EK: Diverse set of people and diverse set of communities, too?
KB: Yes, absolutely. But that’s inefficient. Engineers and algorithms strive for efficiency so you may end up getting pushed into hyper-efficient situations. Maybe there could be an algorithm where you could select, “Hey, I want to meet people different from me.”
EK: Like a diversity slide or something.
EK: Maybe you could talk a bit about the urban landscape in the world of autonomous cars and vehicles. Because you say there’s tremendous change in things like highway signs, speed limits, unintended consequences, etc.
KB: Yeah. There are the physical manifestations of what we need to operate a car, like signs to tell us how fast to go. But already cars know what the speed limit is and put that information on the dashboard. So if you drive on a 35mph street, it will tell you, “Hey, this is a 35mph street.” You may be going 40, but it will tell you.
So all that stuff like speed limit signs go away, even lighting. We won’t need streetlights in the future because cars will see robotically. They won’t need to see what’s ahead of them because they’ll sense it.
EK: You won’t need traffic lights either?
KB: Traffic lights won’t be needed once autonomous cars can communicate; they’ll decide collectively when to go or not go. But, no, you won’t need traffic lights, streetlights or road signs. You might need them for pedestrians, but even they will be more and more connected via social media.
EK: It’s almost like the back channel in a way.
KB: Yeah. We still need a roadway, but it changes a lot. There will be a valet space in front of every shop. The car will pull over and stop right there. You get out, go in, come back out and your car will come and get you.
That will change kind of the character of the streets for everything, with more movement, more coming and going, more walking. You don’t walk around the city as much when you arrive right at the front door and you’re picked up right at the front door.
I think we’ll still have parking garages, but a lot fewer, and cars will use the parking spaces much more efficiently. For example, if you don’t need a staircase in a garage, that’s a couple spaces that are freed up. Doors don’t need to open and close and so cars can park very close together. The cars will decide, “Hey, everybody leaving at 5:00, park here. Everybody leaving at 4:00, park there.” It could reduce drive aisles.
EK: The same will be true for things like traffic jams, because if there’s intelligence on the flow and location and destination there won’t be rubbernecking.
KB: Absolutely. Right now everybody uses Waze or Google Maps. If everybody used them, there would be no traffic jams even today, because they adapt to location and speed to route you around traffic. But we don’t operate that way at this point.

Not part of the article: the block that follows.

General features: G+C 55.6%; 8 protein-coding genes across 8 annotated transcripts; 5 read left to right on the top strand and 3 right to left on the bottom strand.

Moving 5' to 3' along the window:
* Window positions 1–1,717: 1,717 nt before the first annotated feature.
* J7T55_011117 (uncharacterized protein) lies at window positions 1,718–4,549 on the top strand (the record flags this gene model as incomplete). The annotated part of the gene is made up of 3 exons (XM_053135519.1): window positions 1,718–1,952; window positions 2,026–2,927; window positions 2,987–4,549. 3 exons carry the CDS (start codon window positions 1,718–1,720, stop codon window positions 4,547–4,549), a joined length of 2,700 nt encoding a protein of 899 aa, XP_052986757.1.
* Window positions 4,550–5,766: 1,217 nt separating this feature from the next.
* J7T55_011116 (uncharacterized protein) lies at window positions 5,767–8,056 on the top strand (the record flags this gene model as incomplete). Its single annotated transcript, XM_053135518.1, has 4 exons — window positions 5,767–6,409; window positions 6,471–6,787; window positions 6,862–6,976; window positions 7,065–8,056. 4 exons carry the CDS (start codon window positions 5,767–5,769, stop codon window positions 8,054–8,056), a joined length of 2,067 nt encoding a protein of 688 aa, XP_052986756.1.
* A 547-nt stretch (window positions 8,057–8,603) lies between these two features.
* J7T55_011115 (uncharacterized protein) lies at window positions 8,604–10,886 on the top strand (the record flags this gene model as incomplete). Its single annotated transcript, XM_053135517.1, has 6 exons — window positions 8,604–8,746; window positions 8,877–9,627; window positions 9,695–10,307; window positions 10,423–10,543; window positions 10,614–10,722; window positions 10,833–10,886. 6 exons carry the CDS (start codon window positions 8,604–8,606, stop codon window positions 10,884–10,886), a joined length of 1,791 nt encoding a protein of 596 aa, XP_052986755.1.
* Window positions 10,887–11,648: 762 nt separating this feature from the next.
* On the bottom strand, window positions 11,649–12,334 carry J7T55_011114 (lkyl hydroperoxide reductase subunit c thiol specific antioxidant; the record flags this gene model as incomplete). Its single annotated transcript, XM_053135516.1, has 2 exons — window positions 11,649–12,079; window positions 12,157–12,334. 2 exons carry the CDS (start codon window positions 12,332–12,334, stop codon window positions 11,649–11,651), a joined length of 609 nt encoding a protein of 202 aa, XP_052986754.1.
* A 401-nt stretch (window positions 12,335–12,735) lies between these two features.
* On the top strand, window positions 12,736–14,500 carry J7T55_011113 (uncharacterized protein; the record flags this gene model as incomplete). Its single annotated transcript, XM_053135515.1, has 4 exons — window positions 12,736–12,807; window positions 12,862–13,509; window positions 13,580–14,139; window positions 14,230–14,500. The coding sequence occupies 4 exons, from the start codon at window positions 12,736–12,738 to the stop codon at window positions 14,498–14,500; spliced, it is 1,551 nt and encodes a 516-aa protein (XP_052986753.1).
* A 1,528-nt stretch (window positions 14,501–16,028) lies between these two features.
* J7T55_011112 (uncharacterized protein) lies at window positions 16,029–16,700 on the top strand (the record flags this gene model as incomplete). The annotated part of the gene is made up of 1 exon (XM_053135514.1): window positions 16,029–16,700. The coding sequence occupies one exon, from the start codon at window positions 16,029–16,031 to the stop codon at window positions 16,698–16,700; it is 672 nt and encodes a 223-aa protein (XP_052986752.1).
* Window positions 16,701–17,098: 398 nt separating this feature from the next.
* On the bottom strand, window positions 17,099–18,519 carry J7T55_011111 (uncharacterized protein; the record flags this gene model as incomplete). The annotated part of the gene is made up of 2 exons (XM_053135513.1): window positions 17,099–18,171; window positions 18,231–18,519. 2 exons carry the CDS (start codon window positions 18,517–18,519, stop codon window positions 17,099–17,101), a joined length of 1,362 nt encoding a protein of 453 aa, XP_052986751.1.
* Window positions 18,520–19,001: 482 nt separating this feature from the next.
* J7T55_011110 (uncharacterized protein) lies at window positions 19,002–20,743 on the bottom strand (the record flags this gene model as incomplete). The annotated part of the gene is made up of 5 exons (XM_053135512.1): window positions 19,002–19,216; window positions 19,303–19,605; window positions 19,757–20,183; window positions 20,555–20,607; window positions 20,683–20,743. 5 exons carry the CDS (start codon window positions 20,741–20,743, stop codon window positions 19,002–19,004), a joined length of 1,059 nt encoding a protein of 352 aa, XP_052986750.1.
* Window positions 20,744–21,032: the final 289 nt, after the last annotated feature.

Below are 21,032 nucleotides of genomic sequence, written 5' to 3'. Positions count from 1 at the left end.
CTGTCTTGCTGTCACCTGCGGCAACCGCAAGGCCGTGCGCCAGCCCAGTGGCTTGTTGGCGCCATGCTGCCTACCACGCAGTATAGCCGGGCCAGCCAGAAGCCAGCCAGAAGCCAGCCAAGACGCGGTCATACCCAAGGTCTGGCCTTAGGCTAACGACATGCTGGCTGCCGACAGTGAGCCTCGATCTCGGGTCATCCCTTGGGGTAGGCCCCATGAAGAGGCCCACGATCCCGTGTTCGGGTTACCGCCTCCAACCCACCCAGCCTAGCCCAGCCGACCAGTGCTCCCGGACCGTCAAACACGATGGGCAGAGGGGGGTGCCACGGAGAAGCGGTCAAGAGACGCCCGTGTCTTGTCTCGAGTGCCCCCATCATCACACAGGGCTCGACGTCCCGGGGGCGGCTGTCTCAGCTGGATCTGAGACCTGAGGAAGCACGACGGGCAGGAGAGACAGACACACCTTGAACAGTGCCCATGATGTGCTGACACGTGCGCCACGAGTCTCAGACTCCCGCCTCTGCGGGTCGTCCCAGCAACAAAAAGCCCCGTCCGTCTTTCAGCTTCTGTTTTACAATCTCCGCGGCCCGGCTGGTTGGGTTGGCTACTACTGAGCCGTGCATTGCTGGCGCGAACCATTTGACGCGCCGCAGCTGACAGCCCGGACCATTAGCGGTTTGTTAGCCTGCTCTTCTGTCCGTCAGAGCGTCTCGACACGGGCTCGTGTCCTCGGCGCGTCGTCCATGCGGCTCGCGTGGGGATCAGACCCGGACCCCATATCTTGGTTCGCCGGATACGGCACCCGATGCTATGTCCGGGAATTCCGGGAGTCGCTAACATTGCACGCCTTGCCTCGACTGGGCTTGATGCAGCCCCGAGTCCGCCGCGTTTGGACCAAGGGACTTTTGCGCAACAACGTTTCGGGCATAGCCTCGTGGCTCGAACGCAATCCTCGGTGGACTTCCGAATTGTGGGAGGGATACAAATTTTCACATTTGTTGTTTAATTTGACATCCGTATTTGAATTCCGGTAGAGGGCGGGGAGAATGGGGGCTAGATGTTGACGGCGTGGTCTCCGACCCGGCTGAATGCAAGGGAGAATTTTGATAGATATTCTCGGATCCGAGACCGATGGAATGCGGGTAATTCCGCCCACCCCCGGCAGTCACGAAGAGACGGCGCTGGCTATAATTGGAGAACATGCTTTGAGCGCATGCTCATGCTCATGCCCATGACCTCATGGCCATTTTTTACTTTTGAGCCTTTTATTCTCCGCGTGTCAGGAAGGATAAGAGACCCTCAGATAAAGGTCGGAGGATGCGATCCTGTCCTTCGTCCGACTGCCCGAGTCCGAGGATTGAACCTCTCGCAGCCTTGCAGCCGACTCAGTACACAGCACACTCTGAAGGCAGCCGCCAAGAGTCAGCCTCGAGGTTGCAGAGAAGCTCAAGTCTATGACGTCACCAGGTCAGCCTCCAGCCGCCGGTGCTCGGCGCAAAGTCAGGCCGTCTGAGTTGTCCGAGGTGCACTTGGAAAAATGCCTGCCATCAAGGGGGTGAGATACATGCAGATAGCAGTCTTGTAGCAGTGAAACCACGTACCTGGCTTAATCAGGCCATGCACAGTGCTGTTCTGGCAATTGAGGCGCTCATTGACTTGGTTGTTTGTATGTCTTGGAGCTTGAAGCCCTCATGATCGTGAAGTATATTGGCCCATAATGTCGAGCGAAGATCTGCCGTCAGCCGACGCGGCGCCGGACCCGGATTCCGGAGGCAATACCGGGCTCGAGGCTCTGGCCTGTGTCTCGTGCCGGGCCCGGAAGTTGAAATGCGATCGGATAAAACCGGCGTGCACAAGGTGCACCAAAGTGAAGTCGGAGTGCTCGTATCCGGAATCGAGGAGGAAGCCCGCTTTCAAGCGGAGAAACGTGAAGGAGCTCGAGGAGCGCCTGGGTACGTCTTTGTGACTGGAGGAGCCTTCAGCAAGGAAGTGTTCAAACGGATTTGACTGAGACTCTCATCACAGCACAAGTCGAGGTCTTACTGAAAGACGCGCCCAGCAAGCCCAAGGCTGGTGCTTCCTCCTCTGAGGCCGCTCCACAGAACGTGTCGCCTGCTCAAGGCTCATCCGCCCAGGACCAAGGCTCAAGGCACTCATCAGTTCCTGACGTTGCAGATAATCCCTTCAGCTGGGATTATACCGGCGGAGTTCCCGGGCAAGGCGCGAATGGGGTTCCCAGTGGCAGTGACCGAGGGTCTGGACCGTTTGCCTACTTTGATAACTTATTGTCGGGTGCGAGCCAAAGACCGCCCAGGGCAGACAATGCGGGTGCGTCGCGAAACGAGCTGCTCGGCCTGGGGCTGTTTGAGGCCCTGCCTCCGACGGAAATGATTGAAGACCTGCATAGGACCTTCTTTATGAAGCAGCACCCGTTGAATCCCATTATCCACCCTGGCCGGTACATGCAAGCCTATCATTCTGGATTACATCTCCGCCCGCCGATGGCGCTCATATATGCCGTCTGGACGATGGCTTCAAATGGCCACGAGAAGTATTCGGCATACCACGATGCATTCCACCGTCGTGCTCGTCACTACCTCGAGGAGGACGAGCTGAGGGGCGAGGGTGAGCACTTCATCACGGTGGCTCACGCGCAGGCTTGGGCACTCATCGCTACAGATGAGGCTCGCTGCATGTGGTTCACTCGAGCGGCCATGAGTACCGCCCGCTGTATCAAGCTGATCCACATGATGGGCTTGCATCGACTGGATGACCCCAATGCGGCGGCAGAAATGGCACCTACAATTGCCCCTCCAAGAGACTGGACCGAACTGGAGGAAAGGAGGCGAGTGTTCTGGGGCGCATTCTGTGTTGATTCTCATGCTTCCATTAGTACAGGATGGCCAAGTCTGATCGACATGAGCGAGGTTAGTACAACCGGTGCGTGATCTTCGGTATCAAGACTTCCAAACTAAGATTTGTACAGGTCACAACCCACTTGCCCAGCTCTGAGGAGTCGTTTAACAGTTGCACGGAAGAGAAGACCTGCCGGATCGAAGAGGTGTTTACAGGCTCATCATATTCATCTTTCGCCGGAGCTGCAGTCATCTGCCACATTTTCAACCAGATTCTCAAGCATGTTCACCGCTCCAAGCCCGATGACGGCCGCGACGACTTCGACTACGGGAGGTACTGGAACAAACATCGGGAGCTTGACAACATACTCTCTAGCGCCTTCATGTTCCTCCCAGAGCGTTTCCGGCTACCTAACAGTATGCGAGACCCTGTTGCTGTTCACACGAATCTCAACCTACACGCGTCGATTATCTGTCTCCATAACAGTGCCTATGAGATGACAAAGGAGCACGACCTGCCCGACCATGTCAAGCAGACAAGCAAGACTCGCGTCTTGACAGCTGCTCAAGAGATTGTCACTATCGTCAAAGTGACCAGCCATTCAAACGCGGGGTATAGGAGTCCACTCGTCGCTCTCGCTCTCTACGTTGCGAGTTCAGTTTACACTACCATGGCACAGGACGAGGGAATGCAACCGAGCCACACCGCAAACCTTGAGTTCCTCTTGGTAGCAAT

Once you have autonomous cars they will all be wired into mapping technology and take the most efficient route so that traffic will kind of spread out. Freeways may be less necessary but cars will still funnel to freeways, because then they can go super fast. If you’re not going to crash because you’re a robot, why not go 200 miles an hour?
EK: Right, because you won’t have a things like tailgating.
KB: You won’t have a lot of traffic problems because you’re not going to crash.
EK: You also mentioned there’s going to be a change in ownership of cars? More of an Airbnb-type service?
KB: Supposedly when you don’t actually operate the vehicle, you don’t have an emotional response to it. The owning of it becomes much less important. What you’ll have is subscription services where you subscribe to a brand of cars and then use any number of vehicles they offer.
EK: Back to the valet service for a second. I wonder how that would operate in a high-density urban environment like New York.
KB: In New York, on any given block there are 30 businesses. Taxis don’t necessarily drop you right in front of your destination, though they might occasionally. Autonomous cars are going to drop you right at the address you’re going to, but there’s not a guy driving it anymore. And there’s a lot more demand for that.
Curb space is not going to be used for parallel parking anymore. Curb space is going to be used for pickup and drop off, and there will be queues at certain times of the day. There’s going to be a bit of choreography.
EK: Let’s talk about unintended consequences. For example, the impact on parking (which is actually a revenue stream) and tickets for moving violations. If we don’t have that, that’s a loss, no?
KB: Oh, yes. You can’t give a ticket to a robotic car for speeding or parking in the wrong place so there are going to be user fees.
EK: Like a tax of some kind.
KB: A tax or a toll, but there is going to be some kind of user fee, absolutely.
EK: How about the impact on professional drivers? Across the country there are 3 to 4 million of them who will all be unemployed?